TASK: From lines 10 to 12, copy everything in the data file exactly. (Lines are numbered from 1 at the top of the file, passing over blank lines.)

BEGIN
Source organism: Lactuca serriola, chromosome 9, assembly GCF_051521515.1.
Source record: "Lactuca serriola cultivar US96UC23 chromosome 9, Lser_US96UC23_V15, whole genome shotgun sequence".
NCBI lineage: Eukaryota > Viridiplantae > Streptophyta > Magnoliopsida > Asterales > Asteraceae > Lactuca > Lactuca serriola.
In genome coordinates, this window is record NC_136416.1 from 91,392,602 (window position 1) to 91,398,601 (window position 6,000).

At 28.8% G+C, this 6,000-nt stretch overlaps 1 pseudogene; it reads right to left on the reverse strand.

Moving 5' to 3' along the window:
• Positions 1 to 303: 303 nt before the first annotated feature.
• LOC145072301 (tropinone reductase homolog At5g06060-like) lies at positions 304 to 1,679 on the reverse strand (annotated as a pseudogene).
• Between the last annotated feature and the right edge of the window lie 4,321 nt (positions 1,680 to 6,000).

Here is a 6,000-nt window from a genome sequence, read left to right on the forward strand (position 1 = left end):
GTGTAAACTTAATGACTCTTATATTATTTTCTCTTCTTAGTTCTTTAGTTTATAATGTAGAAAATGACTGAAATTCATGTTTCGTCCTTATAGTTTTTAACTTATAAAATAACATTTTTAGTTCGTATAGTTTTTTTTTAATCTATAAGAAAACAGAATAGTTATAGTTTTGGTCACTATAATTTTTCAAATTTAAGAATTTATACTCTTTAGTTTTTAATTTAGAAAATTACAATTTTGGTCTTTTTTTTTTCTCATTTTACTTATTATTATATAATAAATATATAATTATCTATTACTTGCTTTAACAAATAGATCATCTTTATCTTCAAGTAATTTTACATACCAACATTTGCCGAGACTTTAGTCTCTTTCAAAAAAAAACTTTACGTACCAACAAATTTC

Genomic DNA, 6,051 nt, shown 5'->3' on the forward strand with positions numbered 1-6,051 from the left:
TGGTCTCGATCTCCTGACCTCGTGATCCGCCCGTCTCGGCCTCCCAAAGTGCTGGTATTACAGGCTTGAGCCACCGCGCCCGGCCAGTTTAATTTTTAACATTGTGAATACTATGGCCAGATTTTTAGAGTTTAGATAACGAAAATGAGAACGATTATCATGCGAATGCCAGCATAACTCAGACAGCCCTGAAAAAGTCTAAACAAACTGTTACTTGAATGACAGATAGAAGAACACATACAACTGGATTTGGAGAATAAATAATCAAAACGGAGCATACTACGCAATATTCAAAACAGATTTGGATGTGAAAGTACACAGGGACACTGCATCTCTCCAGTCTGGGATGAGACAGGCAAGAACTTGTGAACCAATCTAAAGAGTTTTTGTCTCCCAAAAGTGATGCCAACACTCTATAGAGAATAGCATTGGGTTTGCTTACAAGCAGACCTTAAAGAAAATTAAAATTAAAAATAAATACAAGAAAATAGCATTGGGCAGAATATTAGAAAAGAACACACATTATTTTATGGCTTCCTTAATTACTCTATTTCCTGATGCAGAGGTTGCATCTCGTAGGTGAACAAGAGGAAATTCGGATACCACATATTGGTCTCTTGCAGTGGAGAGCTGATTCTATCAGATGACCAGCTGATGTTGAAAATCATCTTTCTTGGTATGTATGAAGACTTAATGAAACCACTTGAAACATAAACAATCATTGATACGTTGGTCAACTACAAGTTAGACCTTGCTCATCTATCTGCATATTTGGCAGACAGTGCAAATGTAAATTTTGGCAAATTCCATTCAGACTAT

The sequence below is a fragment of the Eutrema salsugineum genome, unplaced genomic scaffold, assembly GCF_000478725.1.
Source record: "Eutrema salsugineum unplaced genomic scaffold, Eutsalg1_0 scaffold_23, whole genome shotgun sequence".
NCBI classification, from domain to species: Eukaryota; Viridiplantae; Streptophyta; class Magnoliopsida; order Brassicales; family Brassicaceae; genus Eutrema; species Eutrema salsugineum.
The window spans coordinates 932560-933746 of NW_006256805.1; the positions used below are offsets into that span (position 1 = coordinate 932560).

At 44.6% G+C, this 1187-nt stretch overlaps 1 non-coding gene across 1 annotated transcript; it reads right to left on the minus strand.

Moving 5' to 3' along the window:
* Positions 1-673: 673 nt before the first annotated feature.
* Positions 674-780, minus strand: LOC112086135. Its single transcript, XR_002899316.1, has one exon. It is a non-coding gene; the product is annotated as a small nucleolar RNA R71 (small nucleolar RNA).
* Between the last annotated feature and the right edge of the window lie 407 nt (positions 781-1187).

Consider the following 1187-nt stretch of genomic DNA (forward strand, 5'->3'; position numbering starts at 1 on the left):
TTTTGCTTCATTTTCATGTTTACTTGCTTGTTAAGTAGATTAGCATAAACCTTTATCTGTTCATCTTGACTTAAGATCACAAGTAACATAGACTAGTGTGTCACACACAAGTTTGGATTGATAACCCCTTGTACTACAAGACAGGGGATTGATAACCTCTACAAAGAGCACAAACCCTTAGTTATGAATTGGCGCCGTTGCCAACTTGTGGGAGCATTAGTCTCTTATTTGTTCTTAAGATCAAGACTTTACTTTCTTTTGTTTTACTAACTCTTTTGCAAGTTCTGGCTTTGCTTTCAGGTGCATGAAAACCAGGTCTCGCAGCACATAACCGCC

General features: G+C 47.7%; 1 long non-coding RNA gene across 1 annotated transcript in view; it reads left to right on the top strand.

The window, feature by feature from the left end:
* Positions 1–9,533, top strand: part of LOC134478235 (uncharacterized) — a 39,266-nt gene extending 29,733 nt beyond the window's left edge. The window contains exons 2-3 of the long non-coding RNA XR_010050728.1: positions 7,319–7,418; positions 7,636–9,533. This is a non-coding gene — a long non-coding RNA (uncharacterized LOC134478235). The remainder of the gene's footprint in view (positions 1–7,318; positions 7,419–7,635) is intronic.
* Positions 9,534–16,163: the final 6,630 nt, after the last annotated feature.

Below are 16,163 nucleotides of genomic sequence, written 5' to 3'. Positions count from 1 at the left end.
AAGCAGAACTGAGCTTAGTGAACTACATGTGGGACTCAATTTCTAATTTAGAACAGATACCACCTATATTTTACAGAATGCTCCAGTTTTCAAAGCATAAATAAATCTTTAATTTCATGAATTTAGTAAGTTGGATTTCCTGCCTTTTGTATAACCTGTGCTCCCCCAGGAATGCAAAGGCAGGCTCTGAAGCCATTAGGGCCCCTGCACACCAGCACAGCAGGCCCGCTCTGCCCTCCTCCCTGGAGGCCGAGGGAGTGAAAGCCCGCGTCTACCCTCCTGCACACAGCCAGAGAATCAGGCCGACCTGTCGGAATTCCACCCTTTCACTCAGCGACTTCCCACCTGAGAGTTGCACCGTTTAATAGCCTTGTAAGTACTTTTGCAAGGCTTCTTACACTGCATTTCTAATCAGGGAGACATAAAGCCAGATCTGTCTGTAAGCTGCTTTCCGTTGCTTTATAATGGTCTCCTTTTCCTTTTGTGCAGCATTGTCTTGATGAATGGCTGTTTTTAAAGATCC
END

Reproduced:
Here is a 6,000-nt window from a genome sequence, read left to right on the forward strand (position 1 = left end):
GTGTAAACTTAATGACTCTTATATTATTTTCTCTTCTTAGTTCTTTAGTTTATAATGTAGAAAATGACTGAAATTCATGTTTCGTCCTTATAGTTTTTAACTTATAAAATAACATTTTTAGTTCGTATAGTTTTTTTTTAATCTATAAGAAAACAGAATAGTTATAGTTTTGGTCACTATAATTTTTCAAATTTAAGAATTTATACTCTTTAGTTTTTAATTTAGAAAATTACAATTTTGGTCTTTTTTTTTTCTCATTTTACTTATTATTATATAATAAATATATAATTATCTATTACTTGCTTTAACAAATAGATCATCTTTATCTTCAAGTAATTTTACATACCAACATTTGCCGAGACTTTAGTCTCTTTCAAAAAAAAACTTTACGTACCAACAAATTTC

Genomic DNA, 6,051 nt, shown 5'->3' on the forward strand with positions numbered 1-6,051 from the left: